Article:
Civil War Postcard
A Soldier, a Cemetery, and a Cannon Ball
It has been said that the history of the American Civil War will never be forgotten. It was a seminal event in our history which continues to generate interest among the very young, as it did among their parents, grandparents, and at least two generations before them.
The science of genealogy had a grand resurgence during the recent epidemic. People who were locked down at home did all manner of things to fill their time, not the least of which was cleaning closets or rediscovering the contents of boxes left in grandmother’s attic. And some of the rediscovered memories were old postcards. Here are three that tell some interesting stories.
When President Lincoln called for troops in May 1861 to serve in the Union Army, one of those who tried to answer was Ohio resident John Clem. He was 11 years old. His service was refused, but the boy was undeterred, and he later tried to join the 22nd Michigan Infantry. Johnny’s persistence won over the unit’s officers, and they agreed to allow him the privilege of following the regiment as a mascot and unofficial drummer boy. The officers also chipped in to pay his monthly salary of $13 before he finally was allowed to officially enlist in 1863.
Clem story found its way to the newspapers just days after he was armed with a sawed-off musket and joined the 22nd Michigan in the defense of Horseshoe Ridge. On the afternoon of September 20, as the enemy forces surrounded his unit, a Confederate colonel spotted Clem and called him “a damned little Yankee devil.”
Johnny was having none of that! Rather than surrender, Clem shot the colonel and successfully made his way back to Union lines. For bravery in battle, Clem was promoted to sergeant and instantly made history. He became the youngest soldier ever to become a noncommissioned officer in the U.S. Army.
In the months to follow, Clem saw action in three major battles and finally in Atlanta. He was wounded twice in Atlanta. His wounds required that he be discharge and he left the Army in 1864 at age 13.
John attempted to rejoin the military in 1870. Nominated to West Point by President Grant, Clem failed the entrance exam several times before Grant appointed him a second lieutenant in the U.S. Army. Clem enjoyed a successful second military career, rising to the rank of colonel and assistant quartermaster general by 1906. He retired on the eve of U.S. entry into World War I in 1915 with the rank of major general.
Clem served a total of 44 years and eleven months as an official U.S. Army soldier. He died in San Antonio, Texas on May 13, 1937, and is buried in Arlington National Cemetery.
On April 8th and 9th, 1865, Union and Confederate forces fought the Battle of Appomattox Station and the Battle of Appomattox Court House in Virginia. These two battles were the last ever for the Army of Northern Virginia under the command of General Robert E. Lee.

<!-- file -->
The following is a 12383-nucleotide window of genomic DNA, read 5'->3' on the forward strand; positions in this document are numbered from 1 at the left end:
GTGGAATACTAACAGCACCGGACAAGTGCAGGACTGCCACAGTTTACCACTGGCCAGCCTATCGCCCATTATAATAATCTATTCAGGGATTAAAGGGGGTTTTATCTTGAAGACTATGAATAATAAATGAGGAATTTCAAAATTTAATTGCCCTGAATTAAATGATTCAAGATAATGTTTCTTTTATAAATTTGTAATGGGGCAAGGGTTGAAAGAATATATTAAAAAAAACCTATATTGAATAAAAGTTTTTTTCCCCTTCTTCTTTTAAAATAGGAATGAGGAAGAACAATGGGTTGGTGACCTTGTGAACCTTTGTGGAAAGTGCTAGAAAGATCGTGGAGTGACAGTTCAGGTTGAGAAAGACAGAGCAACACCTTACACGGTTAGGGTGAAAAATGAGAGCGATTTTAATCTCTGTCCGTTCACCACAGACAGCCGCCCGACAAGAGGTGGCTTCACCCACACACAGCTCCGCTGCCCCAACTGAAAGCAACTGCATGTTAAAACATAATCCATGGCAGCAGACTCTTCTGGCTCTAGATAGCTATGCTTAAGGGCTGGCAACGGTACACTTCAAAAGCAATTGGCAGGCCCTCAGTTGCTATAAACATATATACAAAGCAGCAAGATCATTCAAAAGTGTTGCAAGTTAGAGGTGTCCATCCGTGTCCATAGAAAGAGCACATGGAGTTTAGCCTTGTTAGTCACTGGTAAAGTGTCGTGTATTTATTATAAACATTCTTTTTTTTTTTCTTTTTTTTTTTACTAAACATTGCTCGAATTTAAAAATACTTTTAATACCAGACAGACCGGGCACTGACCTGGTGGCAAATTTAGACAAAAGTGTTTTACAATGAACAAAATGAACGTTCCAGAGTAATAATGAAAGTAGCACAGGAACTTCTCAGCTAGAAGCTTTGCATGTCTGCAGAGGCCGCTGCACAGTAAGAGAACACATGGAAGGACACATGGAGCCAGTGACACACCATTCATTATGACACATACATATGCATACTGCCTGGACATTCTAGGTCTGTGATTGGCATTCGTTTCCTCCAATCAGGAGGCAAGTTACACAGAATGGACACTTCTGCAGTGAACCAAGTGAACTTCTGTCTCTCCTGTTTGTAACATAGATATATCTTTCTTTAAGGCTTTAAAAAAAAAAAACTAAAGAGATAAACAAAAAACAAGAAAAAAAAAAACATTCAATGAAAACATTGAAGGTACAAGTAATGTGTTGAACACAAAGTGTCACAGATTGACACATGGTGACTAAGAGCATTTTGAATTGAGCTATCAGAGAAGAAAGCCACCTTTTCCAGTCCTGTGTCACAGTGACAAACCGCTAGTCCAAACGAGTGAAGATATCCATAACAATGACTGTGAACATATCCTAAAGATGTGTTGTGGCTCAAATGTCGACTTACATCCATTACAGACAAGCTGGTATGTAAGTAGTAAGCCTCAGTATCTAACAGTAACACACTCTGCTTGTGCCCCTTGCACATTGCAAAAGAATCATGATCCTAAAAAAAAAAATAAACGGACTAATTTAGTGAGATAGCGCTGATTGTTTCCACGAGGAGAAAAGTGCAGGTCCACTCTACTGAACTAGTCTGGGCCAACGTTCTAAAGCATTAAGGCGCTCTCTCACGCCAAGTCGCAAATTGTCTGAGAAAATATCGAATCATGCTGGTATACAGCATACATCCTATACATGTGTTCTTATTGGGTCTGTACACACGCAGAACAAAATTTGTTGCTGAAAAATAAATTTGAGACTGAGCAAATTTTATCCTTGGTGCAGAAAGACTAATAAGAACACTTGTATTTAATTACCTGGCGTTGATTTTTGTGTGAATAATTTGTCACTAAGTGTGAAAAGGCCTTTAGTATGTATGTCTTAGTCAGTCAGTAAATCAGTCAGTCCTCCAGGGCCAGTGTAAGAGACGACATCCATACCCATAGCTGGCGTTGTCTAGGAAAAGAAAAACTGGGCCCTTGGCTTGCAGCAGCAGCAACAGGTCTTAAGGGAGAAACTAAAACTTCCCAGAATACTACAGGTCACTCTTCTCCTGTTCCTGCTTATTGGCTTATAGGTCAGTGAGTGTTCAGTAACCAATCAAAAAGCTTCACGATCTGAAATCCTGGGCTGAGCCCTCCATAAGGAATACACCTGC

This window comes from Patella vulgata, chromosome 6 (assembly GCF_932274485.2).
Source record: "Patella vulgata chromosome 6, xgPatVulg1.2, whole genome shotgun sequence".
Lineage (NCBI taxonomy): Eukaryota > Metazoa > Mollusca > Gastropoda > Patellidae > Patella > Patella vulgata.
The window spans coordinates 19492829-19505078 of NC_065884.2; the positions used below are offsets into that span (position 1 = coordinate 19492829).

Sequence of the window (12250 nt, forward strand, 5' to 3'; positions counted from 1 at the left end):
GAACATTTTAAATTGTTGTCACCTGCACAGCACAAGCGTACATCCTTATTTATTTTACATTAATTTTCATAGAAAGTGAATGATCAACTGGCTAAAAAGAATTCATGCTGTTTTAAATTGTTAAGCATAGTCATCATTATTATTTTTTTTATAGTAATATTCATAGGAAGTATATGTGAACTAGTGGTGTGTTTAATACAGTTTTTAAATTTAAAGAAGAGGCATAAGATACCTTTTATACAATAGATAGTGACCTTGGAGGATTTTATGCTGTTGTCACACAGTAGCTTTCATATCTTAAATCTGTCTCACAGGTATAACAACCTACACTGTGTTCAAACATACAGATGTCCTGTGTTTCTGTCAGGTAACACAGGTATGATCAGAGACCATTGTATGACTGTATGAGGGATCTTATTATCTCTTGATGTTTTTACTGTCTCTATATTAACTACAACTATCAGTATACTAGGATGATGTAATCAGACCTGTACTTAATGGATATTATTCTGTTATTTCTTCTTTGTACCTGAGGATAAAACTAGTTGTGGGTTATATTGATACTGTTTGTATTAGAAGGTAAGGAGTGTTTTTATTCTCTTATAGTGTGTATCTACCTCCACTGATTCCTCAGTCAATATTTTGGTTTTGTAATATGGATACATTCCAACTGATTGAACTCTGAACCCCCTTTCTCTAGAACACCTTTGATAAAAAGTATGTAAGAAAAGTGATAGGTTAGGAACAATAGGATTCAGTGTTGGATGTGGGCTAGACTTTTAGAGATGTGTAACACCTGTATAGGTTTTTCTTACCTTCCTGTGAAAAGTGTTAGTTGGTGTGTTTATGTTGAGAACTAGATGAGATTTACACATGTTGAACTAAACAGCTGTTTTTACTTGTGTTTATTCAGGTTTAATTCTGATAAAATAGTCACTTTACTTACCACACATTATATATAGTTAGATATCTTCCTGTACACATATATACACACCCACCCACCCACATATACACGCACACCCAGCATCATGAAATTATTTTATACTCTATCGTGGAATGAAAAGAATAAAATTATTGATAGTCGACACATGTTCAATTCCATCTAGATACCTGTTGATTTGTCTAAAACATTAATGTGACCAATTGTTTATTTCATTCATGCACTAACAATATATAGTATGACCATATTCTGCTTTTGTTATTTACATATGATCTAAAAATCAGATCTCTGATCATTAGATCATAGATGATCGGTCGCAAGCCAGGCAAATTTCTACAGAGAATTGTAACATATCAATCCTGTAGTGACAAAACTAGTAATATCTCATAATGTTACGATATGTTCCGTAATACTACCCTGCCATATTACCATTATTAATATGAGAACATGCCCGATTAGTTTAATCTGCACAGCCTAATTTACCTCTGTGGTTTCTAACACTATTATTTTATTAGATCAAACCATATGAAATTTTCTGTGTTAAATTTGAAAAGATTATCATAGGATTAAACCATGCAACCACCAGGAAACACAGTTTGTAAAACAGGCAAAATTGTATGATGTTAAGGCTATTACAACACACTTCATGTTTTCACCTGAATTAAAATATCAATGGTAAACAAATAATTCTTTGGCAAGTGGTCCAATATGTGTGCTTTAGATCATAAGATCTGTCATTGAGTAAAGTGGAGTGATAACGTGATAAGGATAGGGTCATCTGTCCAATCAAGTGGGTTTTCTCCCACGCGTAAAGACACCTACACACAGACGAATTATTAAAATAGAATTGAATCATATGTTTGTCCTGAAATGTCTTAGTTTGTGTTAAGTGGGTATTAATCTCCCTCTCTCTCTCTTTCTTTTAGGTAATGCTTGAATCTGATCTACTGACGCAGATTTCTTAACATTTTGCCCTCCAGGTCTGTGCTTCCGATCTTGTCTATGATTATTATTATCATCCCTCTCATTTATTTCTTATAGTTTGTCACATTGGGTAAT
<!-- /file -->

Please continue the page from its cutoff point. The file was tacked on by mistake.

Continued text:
A small Confederate cemetery at Appomattox National Historical Park contains the graves of eighteen Confederate soldiers who died in these battles, the last men to give their lives in combat. Also interred there is a single Union soldier who was found buried in an unmarked grave some years after the war.
All but seven of the soldiers buried at the Appomattox Confederate Cemetery remain unknown to this day. Among those who have been identified are three from Virginia, one from Louisiana, two from Georgia, and one is Private Jesse H. Hutchins from Company G, Fifth Alabama Infantry. His story is particularly telling. Hutchins enlisted in Alabama only five days after Confederate troops fired on Fort Sumter. Those shots started the war that would last for four years. His infantry regiment was mustered into Confederate service in May 1861 and initially served at Pensacola under General Braxton Bragg.
After being sent to Virginia, the 5th Alabama took part in the Battles of Seven Pines, Gaines Mill, Malvern Hill, Second Manassas, Antietam, Chancellorsville, Gettysburg, the Wilderness, Spotsylvania, Cold Harbor, Winchester, and Petersburg. Having survived so much, Jesse Hutchins died at Appomattox Court House just hours before General Lee surrendered his army to General Ulysses S. Grant.
Hutchins and the others now buried at Confederate Cemetery, Appomattox, were first interred elsewhere. In 1866, however, their remains were gathered from resting places around Appomattox Court House and brought here by the Ladies Memorial Association of Appomattox.
The Union dead from the battles at Appomattox were later exhumed and taken to Poplar Grove National Cemetery near Petersburg, Virginia.
The Cannon Ball that Hit the Baker House
The locals refer to this brick home at the corner of Loudoun and Clifford Streets in Winchester, Virginia, as the Baker House, but others call it the “Cannon Ball House.”
Attention readers: please, make me a promise that you will not take this postcard image and head to Virginia to find it and see for yourself. The building is still there, but the porch has been removed, an addition as been added, and several windows have been reconfigured. The basic footprint is the same, which can be verified by the chimney locations, but the structure has been painted a sand color and has no resemblance to a colonial home.
The house was built in 1846 on land owned by the Baker family since 1815. The family had no control of the situation but when Union and Confederate forces came face-to-face during the third battle of Winchester, they were in the middle on that September day in 1864.
As legend tells the story, it was near the end of the day, a cannon ball passed through the north wall and became wedged in the south wall, where it remained at least until this postcard was published at the end of the 1930s.